Wizards

The Wizards need 3-point shooting; but how much?

Wizards
Corey Kispert

WASHINGTON -- The Wizards head into the offseason with 3-point shooting as undoubtedly one of their biggest needs, but to what degree may be an interesting question for their front office to consider given the team showed progress over a decent sample size to close the season. That progress was also achieved by players who are likely to be back next year, including young players who could continue to improve significantly in that regard.

While the Wizards were dead-last among 30 NBA teams in threes made per game (10.5) in 2021-22 and 26th in percentage (34.2%), after the Feb. 10 trade deadline they ranked fifth in percentage (38%). While they only averaged one more three per game during that stretch, the percentage increase was over a span of 29 games, so more than a third of a season. 

That might suggest it was a sustainable uptick, though team president Tommy Sheppard would like to see more volume.

"We need to shoot more threes and we need to make more threes next year," he said.

That cause may be helped simply by having their current roster play more. Rookie Corey Kispert shot 35% for the season, but he shot 39.7% over the final 25 games and set a rookie franchise record for total threes made.

Rui Hachimura accounted for a big part of the late-season improvement for the Wizards. He didn't play until January, but ended up leading the team by shooting 44.7% from three for the season across 42 games. Unless that was a complete fluke, just having him for a full 2022-23 season should help the 3-point shooting effort.

 

Having Kristaps Porzingis over a larger sample size should also improve the Wizards' 3-point shooting numbers. He only played in 17 games for them after coming over at the trade deadline and then rehabbing a knee injury. But he shot 36.7% from three on 4.6 attempts per game, really good numbers for a starting center.

Then there's Bradley Beal, who appears more likely than not to re-sign and be back with the team on a new contract. Beal shot a career-low 30% from three this season, far below the 34.9% he shot the year before, which at the time was a career-worst clip. Even having him shoot in that range would change the calculus for the Wizards' 3-point shooting numbers, given the volume he shoots.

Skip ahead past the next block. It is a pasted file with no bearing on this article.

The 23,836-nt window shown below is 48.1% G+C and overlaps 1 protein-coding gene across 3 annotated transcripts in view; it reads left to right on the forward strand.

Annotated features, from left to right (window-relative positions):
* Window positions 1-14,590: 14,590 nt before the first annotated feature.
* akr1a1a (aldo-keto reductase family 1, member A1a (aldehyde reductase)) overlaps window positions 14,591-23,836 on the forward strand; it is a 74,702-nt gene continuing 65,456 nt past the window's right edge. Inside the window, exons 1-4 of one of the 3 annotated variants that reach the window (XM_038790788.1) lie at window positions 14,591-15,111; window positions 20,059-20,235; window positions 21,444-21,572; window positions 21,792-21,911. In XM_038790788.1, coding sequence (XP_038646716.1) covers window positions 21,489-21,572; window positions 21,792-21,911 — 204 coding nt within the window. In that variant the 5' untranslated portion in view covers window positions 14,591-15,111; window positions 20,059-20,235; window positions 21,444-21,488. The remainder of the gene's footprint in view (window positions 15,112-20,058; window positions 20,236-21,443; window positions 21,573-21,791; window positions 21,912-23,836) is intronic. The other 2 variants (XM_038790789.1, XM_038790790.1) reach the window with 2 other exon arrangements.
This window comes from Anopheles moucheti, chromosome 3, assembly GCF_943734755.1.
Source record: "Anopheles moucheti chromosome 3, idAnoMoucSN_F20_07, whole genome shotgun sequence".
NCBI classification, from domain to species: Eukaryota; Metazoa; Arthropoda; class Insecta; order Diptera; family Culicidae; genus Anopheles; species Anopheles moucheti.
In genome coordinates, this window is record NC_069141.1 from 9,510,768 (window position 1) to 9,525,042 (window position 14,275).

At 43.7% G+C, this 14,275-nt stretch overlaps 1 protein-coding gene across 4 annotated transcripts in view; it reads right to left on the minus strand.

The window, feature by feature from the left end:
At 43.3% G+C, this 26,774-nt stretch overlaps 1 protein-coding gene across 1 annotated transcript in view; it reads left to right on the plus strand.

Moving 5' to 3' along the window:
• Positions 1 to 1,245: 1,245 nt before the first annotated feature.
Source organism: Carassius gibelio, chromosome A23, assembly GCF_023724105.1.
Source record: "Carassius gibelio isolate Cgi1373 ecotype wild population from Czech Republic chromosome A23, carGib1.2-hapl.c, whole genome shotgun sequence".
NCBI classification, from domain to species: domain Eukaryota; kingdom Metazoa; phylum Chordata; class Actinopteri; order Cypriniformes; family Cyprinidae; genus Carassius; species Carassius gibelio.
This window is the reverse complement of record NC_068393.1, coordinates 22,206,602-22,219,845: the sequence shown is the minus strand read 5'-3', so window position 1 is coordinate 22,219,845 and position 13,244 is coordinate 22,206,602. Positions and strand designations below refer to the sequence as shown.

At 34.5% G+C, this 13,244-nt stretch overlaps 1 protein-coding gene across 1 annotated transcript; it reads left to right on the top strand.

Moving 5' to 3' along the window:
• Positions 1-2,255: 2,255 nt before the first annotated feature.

The front office will ultimately determine how they can supplement those players with more shooting, but head coach Wes Unseld Jr. thinks the late-season progress was more indicative of what the Wizards are as a 3-point shooting team. He cited several factors that could have held them back early in the season like the NBA switching to a new brand of basketball, which matched up with a league-wide dip in scoring. The players also had to adjust to a new offensive system, as he was hired last summer.

"Some of [the improvement is] ball movement, but also the law of averages. We were so bad early, a lot of the shots were very similar in nature," Unseld Jr. said.

"[We weren't] running anything dramatically different early in the year. Guys just didn't shoot it well... I think we are better than we were early in the year."

The law of averages was perhaps reflected in how they shot on wide-open threes, which are defined by the NBA as when the defender is six feet or further away from the shooter. Before the trade deadline, the Wizards hit only 35.8% of those shots, while that number jumped to 39.6% afterward. For the season as a whole, the Wizards shot 37.2% on wide-open threes, which was 21st in the league.

A similar trajectory was seen in catch-and-shoot threes. The Wizards shot 33.6% on those plays before the trade deadline, good for 28th in the NBA, and 39.4% after the deadline, which ranked fourth.

The numbers demonstrate what Unseld Jr. suggested, that the same shots just started falling. And those shots were the types that the Wizards, and most NBA players for that matter, usually make at a higher clip.

Unseld Jr. also mentioned the team's ball movement as a catalyst for their 3-point shooting increase. They saw their average passes per game go up from 282.9 (17th in NBA) before the deadline to 301.4 (sixth in NBA) after. The same went for their assists per game; 24.0 (16th in NBA) to 27.1 (eighth in NBA).

Whether the Wizards can sustain that type of ball movement may depend on their personnel. They played after the deadline without Beal, who was 16th in the NBA in usage rate this past season. Kyle Kuzma was also third on the team in the category behind Porzingis and Beal. It was likely easier to share the ball when Porzingis was the only player on the floor used to taking a high volume of shots.

 

Where the Wizards can make an obvious improvement in 3-point shooting this offseason is at point guard. Spencer Dinwiddie started the majority of games there while shooting 31% from long range. In fact, the Wizards saw the fewest threes made per game (4.6) from guards of any team in the NBA and the fourth-lowest percentage (33.7).

As they look to add a point guard and other pieces this summer, the Wizards will surely have 3-point shooting in mind. They are going to need to improve quite a bit from what they produced last season just to be league average.

But they may also be able to bank on some improvement from within, which was on display over the final two months of the season.